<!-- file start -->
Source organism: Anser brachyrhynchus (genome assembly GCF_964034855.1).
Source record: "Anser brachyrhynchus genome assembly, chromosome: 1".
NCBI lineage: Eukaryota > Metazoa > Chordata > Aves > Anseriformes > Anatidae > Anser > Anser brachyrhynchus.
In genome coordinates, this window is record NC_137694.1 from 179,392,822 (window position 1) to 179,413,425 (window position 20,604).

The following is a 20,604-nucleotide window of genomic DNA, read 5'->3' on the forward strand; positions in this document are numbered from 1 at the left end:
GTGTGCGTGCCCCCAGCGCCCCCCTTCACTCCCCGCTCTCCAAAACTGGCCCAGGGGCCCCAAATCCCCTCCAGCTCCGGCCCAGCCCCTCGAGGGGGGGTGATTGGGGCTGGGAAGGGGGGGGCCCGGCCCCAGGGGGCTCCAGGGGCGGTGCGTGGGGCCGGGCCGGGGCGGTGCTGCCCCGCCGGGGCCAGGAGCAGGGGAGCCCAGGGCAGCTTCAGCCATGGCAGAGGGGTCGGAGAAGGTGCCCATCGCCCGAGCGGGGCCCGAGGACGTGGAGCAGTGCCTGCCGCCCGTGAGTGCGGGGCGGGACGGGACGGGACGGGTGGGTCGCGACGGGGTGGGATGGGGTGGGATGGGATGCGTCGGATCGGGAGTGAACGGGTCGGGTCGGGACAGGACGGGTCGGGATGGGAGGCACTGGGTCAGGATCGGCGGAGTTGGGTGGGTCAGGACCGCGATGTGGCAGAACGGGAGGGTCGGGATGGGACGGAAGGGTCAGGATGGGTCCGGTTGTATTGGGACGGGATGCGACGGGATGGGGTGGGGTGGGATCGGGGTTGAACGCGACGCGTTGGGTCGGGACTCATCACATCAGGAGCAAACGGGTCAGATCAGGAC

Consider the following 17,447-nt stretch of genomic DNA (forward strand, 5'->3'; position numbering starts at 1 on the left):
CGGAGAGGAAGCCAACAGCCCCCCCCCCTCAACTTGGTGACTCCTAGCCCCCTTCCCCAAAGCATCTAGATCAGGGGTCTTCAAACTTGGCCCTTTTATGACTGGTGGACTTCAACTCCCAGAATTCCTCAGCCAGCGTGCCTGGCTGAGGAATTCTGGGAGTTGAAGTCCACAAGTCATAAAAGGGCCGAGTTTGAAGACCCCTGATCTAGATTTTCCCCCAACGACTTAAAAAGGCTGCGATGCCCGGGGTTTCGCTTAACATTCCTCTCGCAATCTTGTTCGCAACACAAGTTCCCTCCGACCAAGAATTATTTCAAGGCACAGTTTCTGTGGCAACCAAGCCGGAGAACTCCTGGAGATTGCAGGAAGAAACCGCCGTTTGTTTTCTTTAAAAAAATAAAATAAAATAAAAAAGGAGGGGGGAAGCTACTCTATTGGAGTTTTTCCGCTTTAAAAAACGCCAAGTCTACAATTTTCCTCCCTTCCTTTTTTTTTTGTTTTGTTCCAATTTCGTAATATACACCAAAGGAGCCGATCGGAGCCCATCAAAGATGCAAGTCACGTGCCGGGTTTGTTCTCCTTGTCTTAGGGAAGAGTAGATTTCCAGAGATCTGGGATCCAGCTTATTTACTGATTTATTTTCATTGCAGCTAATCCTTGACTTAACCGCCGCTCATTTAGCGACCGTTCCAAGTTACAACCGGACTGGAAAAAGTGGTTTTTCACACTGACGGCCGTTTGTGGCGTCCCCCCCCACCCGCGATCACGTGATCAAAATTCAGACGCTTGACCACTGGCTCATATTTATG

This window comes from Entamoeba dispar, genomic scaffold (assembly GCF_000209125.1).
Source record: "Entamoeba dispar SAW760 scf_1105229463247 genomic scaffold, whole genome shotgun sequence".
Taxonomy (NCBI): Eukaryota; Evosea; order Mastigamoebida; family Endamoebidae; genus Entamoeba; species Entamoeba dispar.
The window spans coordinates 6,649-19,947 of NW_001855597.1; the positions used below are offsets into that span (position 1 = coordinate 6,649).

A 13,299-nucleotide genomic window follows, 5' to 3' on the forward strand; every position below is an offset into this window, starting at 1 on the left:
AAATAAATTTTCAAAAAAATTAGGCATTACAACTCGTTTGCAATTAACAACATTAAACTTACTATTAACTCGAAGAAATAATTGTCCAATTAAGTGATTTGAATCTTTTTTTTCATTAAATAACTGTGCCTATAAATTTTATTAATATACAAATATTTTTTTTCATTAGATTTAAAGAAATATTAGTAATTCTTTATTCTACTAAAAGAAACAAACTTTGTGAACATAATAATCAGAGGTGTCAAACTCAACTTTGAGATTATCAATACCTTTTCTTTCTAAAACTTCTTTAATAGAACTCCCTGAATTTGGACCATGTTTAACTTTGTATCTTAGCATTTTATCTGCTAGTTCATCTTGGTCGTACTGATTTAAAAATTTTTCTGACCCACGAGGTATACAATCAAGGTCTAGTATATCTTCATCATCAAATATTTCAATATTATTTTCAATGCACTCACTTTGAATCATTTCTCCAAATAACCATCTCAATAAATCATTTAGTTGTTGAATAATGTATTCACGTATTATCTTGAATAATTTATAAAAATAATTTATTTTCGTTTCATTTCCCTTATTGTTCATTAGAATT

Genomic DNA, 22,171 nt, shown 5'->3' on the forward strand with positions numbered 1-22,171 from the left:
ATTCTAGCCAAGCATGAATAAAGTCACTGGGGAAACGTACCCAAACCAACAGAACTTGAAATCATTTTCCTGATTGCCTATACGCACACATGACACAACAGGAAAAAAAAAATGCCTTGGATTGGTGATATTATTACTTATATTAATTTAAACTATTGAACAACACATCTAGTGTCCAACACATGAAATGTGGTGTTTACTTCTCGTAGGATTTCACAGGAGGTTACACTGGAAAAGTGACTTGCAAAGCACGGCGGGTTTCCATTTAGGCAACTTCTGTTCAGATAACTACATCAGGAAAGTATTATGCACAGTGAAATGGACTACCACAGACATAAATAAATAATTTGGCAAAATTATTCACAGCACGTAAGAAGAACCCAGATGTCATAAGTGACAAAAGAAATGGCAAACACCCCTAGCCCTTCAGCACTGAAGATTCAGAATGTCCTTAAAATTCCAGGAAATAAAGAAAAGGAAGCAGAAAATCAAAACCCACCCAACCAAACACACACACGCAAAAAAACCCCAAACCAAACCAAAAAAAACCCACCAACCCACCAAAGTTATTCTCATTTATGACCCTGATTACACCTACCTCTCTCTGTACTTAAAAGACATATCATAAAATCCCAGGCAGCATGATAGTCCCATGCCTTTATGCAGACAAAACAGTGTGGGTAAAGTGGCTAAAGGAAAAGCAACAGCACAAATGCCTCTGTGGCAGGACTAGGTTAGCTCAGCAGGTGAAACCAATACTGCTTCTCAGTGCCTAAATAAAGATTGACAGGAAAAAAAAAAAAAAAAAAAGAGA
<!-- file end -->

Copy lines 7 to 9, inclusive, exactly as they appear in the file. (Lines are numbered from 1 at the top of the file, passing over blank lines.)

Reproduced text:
Consider the following 17,447-nt stretch of genomic DNA (forward strand, 5'->3'; position numbering starts at 1 on the left):
CGGAGAGGAAGCCAACAGCCCCCCCCCCTCAACTTGGTGACTCCTAGCCCCCTTCCCCAAAGCATCTAGATCAGGGGTCTTCAAACTTGGCCCTTTTATGACTGGTGGACTTCAACTCCCAGAATTCCTCAGCCAGCGTGCCTGGCTGAGGAATTCTGGGAGTTGAAGTCCACAAGTCATAAAAGGGCCGAGTTTGAAGACCCCTGATCTAGATTTTCCCCCAACGACTTAAAAAGGCTGCGATGCCCGGGGTTTCGCTTAACATTCCTCTCGCAATCTTGTTCGCAACACAAGTTCCCTCCGACCAAGAATTATTTCAAGGCACAGTTTCTGTGGCAACCAAGCCGGAGAACTCCTGGAGATTGCAGGAAGAAACCGCCGTTTGTTTTCTTTAAAAAAATAAAATAAAATAAAAAAGGAGGGGGGAAGCTACTCTATTGGAGTTTTTCCGCTTTAAAAAACGCCAAGTCTACAATTTTCCTCCCTTCCTTTTTTTTTTGTTTTGTTCCAATTTCGTAATATACACCAAAGGAGCCGATCGGAGCCCATCAAAGATGCAAGTCACGTGCCGGGTTTGTTCTCCTTGTCTTAGGGAAGAGTAGATTTCCAGAGATCTGGGATCCAGCTTATTTACTGATTTATTTTCATTGCAGCTAATCCTTGACTTAACCGCCGCTCATTTAGCGACCGTTCCAAGTTACAACCGGACTGGAAAAAGTGGTTTTTCACACTGACGGCCGTTTGTGGCGTCCCCCCCCACCCGCGATCACGTGATCAAAATTCAGACGCTTGACCACTGGCTCATATTTATG

This window comes from Entamoeba dispar, genomic scaffold (assembly GCF_000209125.1).